# Derivative of x to the x

## Theorem

Let $x \in \R$ be a strictly positive real number.

Then:

$\dfrac {\mathrm d} {\mathrm d x} x^x = x^x \left({\ln x + 1}\right)$

## Proof 1

Note that the Power Rule cannot be used because the index is not a constant.

Define $y$ as $x^x$.

As $x$ was stipulated to be positive, we can take the natural logarithm of both sides:

 $\displaystyle \ln y$ $=$ $\displaystyle \ln x^x$ $\displaystyle$ $=$ $\displaystyle x \ln x$ Laws of Logarithms $\displaystyle \frac {\mathrm d} {\mathrm d x} \left({\ln y}\right)$ $=$ $\displaystyle \frac {\mathrm d} {\mathrm d x} \left({x \ln x}\right)$ Differentiating both sides with respect to $x$ $\displaystyle \frac 1 y \frac {\mathrm d y} {\mathrm d x}$ $=$ $\displaystyle \frac {\mathrm d} {\mathrm d x} \left({x \ln x}\right)$ Chain Rule and Derivative of Natural Logarithm Function $\displaystyle$ $=$ $\displaystyle \frac {\mathrm d} {\mathrm d x} \left({x}\right) \cdot \ln x + x \frac {\mathrm d} {\mathrm d x} \ln x$ Product Rule for Derivatives $\displaystyle$ $=$ $\displaystyle 1 \cdot \ln x + x \cdot \frac 1 x$ Derivative of Identity Function and Derivative of Natural Logarithm Function $\displaystyle$ $=$ $\displaystyle \ln x + 1$ Simplification $\displaystyle \frac {\mathrm dy} {\mathrm dx}$ $=$ $\displaystyle x^x \left({\ln x + 1}\right)$ Multiply both sides by $y = x^x$

$\blacksquare$

## Proof 2

Note that the Power Rule cannot be used because the index is not a constant.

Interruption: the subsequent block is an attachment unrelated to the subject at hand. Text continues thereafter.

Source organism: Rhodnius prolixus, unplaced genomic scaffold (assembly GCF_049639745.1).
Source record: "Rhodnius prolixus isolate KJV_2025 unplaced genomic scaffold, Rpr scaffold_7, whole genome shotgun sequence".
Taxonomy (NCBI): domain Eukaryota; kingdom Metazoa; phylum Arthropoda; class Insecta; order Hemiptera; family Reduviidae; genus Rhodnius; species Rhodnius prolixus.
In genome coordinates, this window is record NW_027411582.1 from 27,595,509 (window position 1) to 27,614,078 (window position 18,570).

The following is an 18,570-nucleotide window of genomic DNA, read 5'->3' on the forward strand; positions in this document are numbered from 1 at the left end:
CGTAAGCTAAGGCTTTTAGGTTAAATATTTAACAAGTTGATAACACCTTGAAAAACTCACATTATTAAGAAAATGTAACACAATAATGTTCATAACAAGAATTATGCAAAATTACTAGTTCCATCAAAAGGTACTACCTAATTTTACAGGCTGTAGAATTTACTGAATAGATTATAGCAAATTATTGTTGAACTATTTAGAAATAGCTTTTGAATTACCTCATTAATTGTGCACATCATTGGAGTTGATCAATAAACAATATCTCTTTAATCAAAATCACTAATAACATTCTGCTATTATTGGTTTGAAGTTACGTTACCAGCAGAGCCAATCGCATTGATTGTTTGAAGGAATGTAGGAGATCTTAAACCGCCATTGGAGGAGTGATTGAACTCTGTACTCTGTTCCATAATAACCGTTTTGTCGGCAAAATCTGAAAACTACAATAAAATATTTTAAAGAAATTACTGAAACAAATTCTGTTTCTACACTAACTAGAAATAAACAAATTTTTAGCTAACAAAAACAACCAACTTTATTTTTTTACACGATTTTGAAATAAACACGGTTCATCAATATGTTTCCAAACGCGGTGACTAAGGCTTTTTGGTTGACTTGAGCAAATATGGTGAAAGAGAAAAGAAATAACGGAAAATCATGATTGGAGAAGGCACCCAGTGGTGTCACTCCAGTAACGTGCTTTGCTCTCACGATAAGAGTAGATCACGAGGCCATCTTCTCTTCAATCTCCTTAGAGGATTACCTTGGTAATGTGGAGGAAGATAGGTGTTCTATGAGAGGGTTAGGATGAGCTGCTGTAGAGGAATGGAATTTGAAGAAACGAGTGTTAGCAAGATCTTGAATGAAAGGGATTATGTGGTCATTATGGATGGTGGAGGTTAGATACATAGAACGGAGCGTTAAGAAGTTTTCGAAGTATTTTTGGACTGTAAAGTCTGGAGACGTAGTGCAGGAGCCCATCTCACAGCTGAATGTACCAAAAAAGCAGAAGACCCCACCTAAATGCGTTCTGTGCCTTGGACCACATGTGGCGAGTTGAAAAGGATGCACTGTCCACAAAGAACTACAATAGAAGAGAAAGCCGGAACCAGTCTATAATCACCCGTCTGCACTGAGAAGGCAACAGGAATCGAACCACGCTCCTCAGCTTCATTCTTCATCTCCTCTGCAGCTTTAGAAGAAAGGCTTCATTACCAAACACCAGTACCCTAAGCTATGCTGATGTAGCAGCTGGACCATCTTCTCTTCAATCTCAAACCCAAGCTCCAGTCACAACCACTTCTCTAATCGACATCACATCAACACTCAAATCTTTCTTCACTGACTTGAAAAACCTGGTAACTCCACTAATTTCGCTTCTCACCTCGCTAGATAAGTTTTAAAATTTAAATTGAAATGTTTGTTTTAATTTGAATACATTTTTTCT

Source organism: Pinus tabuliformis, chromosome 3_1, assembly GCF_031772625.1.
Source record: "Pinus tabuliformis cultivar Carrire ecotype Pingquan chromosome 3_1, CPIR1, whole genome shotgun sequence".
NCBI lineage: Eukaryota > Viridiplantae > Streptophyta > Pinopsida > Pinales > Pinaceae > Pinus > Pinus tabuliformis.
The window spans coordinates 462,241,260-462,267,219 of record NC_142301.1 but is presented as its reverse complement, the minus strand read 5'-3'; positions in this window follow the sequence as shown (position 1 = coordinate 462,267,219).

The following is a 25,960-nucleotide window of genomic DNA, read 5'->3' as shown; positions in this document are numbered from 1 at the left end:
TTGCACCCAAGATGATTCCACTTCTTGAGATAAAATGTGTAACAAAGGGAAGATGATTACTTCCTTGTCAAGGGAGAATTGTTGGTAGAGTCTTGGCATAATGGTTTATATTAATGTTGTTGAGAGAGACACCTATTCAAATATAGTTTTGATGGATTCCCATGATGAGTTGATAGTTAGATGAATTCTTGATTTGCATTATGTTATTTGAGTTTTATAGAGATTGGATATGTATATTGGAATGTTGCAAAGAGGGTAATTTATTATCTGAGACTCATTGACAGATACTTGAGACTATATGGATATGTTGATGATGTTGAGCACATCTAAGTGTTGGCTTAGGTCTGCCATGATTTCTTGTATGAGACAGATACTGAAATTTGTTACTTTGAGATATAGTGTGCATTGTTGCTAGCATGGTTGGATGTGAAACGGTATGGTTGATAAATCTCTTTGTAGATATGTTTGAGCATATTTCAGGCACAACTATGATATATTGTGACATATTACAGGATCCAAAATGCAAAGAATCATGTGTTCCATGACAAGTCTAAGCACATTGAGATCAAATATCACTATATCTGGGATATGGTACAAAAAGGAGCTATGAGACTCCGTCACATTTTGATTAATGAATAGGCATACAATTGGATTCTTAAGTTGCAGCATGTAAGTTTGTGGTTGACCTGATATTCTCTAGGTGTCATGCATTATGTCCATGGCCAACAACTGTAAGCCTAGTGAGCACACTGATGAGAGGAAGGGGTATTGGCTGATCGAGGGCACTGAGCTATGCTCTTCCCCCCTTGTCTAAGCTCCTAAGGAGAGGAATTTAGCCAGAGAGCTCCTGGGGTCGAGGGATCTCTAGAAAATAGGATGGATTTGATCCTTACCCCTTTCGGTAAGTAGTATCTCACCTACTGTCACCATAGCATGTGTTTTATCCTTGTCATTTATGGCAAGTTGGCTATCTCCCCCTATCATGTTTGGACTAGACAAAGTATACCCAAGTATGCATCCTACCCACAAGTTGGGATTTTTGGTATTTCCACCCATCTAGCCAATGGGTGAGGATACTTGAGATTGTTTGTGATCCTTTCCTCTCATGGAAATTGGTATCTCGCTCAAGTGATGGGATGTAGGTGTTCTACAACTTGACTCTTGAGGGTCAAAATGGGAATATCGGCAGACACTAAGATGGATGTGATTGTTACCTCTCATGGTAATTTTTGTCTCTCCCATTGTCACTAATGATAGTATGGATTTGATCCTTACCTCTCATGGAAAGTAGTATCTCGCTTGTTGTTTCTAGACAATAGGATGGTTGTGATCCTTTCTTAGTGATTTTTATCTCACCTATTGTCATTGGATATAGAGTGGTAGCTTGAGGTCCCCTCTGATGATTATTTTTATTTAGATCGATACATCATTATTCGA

$\displaystyle \frac {\mathrm d} {\mathrm d x} x^x$ $=$ $\displaystyle \frac {\mathrm d} {\mathrm d x} \exp \left({x \ln x}\right)$ Definition of Power $\displaystyle$ $=$ $\displaystyle \left({\frac {\mathrm d} {\mathrm d \left({x \ln x}\right)} \exp \left({x \ln x}\right)}\right) \left({\frac {\mathrm d} {\mathrm d x} \left({x \ln x}\right)}\right)$ Chain Rule $\displaystyle$ $=$ $\displaystyle \exp \left({x \ln x}\right) \left({\frac {\mathrm d} {\mathrm d x} \left({x \ln x}\right)}\right)$ Derivative of Exponential Function $\displaystyle$ $=$ $\displaystyle \exp \left({x \ln x}\right) \left({\frac {\mathrm d} {\mathrm d x} \left({x}\right) \cdot \ln x + x \frac {\mathrm d} {\mathrm d x} \ln x}\right)$ Product Rule for Derivatives $\displaystyle$ $=$ $\displaystyle \exp \left({x \ln x}\right) \left({1 \cdot \ln x + x \cdot \frac 1 x}\right)$ Derivative of Identity Function and Derivative of Natural Logarithm Function $\displaystyle$ $=$ $\displaystyle \exp \left({x \ln x}\right) \left({\ln x + 1}\right)$ Real Multiplication Identity is One and Inverses for Real Multiplication $\displaystyle$ $=$ $\displaystyle x^x \left({\ln x + 1}\right)$ Definition of Power

$\blacksquare$